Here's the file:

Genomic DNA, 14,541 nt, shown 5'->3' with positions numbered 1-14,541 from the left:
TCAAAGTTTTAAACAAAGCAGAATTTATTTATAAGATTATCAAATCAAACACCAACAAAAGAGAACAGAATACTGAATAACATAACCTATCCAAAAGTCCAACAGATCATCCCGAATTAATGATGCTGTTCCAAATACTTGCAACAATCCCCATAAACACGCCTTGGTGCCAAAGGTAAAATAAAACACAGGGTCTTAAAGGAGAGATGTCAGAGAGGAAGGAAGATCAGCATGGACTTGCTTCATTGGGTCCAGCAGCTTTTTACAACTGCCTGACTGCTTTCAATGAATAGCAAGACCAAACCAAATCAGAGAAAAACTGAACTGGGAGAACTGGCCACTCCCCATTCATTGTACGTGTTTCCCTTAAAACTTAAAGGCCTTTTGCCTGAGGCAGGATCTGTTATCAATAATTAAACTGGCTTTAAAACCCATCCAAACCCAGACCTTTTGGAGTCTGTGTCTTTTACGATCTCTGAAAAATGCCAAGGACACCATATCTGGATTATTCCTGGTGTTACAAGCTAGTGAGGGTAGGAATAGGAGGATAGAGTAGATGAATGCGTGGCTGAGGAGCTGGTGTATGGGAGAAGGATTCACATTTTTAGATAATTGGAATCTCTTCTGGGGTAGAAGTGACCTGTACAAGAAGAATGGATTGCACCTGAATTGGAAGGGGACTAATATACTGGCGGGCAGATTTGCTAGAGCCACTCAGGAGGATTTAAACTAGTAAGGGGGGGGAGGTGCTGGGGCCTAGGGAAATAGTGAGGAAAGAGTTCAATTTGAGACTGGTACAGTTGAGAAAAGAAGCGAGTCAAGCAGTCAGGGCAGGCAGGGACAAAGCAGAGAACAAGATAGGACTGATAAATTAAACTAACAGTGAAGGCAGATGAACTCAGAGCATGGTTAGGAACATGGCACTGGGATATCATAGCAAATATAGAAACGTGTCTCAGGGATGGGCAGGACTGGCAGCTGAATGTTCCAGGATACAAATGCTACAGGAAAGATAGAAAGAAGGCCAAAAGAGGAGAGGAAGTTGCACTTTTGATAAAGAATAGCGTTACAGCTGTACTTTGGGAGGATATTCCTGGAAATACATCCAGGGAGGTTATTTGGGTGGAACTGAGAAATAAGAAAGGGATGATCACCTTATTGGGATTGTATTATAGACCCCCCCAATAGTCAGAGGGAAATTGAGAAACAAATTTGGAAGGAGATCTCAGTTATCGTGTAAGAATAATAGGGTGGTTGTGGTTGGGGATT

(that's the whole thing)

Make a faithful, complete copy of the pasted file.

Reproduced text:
Genomic DNA, 14,541 nt, shown 5'->3' with positions numbered 1-14,541 from the left:
TCAAAGTTTTAAACAAAGCAGAATTTATTTATAAGATTATCAAATCAAACACCAACAAAAGAGAACAGAATACTGAATAACATAACCTATCCAAAAGTCCAACAGATCATCCCGAATTAATGATGCTGTTCCAAATACTTGCAACAATCCCCATAAACACGCCTTGGTGCCAAAGGTAAAATAAAACACAGGGTCTTAAAGGAGAGATGTCAGAGAGGAAGGAAGATCAGCATGGACTTGCTTCATTGGGTCCAGCAGCTTTTTACAACTGCCTGACTGCTTTCAATGAATAGCAAGACCAAACCAAATCAGAGAAAAACTGAACTGGGAGAACTGGCCACTCCCCATTCATTGTACGTGTTTCCCTTAAAACTTAAAGGCCTTTTGCCTGAGGCAGGATCTGTTATCAATAATTAAACTGGCTTTAAAACCCATCCAAACCCAGACCTTTTGGAGTCTGTGTCTTTTACGATCTCTGAAAAATGCCAAGGACACCATATCTGGATTATTCCTGGTGTTACAAGCTAGTGAGGGTAGGAATAGGAGGATAGAGTAGATGAATGCGTGGCTGAGGAGCTGGTGTATGGGAGAAGGATTCACATTTTTAGATAATTGGAATCTCTTCTGGGGTAGAAGTGACCTGTACAAGAAGAATGGATTGCACCTGAATTGGAAGGGGACTAATATACTGGCGGGCAGATTTGCTAGAGCCACTCAGGAGGATTTAAACTAGTAAGGGGGGGGAGGTGCTGGGGCCTAGGGAAATAGTGAGGAAAGAGTTCAATTTGAGACTGGTACAGTTGAGAAAAGAAGCGAGTCAAGCAGTCAGGGCAGGCAGGGACAAAGCAGAGAACAAGATAGGACTGATAAATTAAACTAACAGTGAAGGCAGATGAACTCAGAGCATGGTTAGGAACATGGCACTGGGATATCATAGCAAATATAGAAACGTGTCTCAGGGATGGGCAGGACTGGCAGCTGAATGTTCCAGGATACAAATGCTACAGGAAAGATAGAAAGAAGGCCAAAAGAGGAGAGGAAGTTGCACTTTTGATAAAGAATAGCGTTACAGCTGTACTTTGGGAGGATATTCCTGGAAATACATCCAGGGAGGTTATTTGGGTGGAACTGAGAAATAAGAAAGGGATGATCACCTTATTGGGATTGTATTATAGACCCCCCCAATAGTCAGAGGGAAATTGAGAAACAAATTTGGAAGGAGATCTCAGTTATCGTGTAAGAATAATAGGGTGGTTGTGGTTGGGGATT